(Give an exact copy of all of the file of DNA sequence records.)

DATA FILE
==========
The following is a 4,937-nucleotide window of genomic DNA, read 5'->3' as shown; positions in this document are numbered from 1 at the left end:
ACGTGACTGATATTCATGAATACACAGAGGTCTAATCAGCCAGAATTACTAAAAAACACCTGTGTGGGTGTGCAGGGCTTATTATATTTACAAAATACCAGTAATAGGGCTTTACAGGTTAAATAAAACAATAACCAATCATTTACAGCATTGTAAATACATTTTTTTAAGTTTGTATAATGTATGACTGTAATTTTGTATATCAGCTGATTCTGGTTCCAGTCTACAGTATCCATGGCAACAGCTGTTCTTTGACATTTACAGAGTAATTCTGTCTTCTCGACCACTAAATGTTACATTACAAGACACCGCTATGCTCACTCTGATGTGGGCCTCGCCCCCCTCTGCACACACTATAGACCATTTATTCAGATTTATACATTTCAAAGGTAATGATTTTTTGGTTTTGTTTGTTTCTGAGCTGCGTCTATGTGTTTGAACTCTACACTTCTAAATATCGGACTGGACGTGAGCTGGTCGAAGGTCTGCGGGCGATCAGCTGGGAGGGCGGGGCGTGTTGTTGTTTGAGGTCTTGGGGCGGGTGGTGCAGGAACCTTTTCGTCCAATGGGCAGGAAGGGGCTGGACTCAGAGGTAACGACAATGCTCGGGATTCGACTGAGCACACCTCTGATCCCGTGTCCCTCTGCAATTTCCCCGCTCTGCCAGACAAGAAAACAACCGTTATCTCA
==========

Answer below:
The following is a 4,937-nucleotide window of genomic DNA, read 5'->3' as shown; positions in this document are numbered from 1 at the left end:
ACGTGACTGATATTCATGAATACACAGAGGTCTAATCAGCCAGAATTACTAAAAAACACCTGTGTGGGTGTGCAGGGCTTATTATATTTACAAAATACCAGTAATAGGGCTTTACAGGTTAAATAAAACAATAACCAATCATTTACAGCATTGTAAATACATTTTTTTAAGTTTGTATAATGTATGACTGTAATTTTGTATATCAGCTGATTCTGGTTCCAGTCTACAGTATCCATGGCAACAGCTGTTCTTTGACATTTACAGAGTAATTCTGTCTTCTCGACCACTAAATGTTACATTACAAGACACCGCTATGCTCACTCTGATGTGGGCCTCGCCCCCCTCTGCACACACTATAGACCATTTATTCAGATTTATACATTTCAAAGGTAATGATTTTTTGGTTTTGTTTGTTTCTGAGCTGCGTCTATGTGTTTGAACTCTACACTTCTAAATATCGGACTGGACGTGAGCTGGTCGAAGGTCTGCGGGCGATCAGCTGGGAGGGCGGGGCGTGTTGTTGTTTGAGGTCTTGGGGCGGGTGGTGCAGGAACCTTTTCGTCCAATGGGCAGGAAGGGGCTGGACTCAGAGGTAACGACAATGCTCGGGATTCGACTGAGCACACCTCTGATCCCGTGTCCCTCTGCAATTTCCCCGCTCTGCCAGACAAGAAAACAACCGTTATCTCA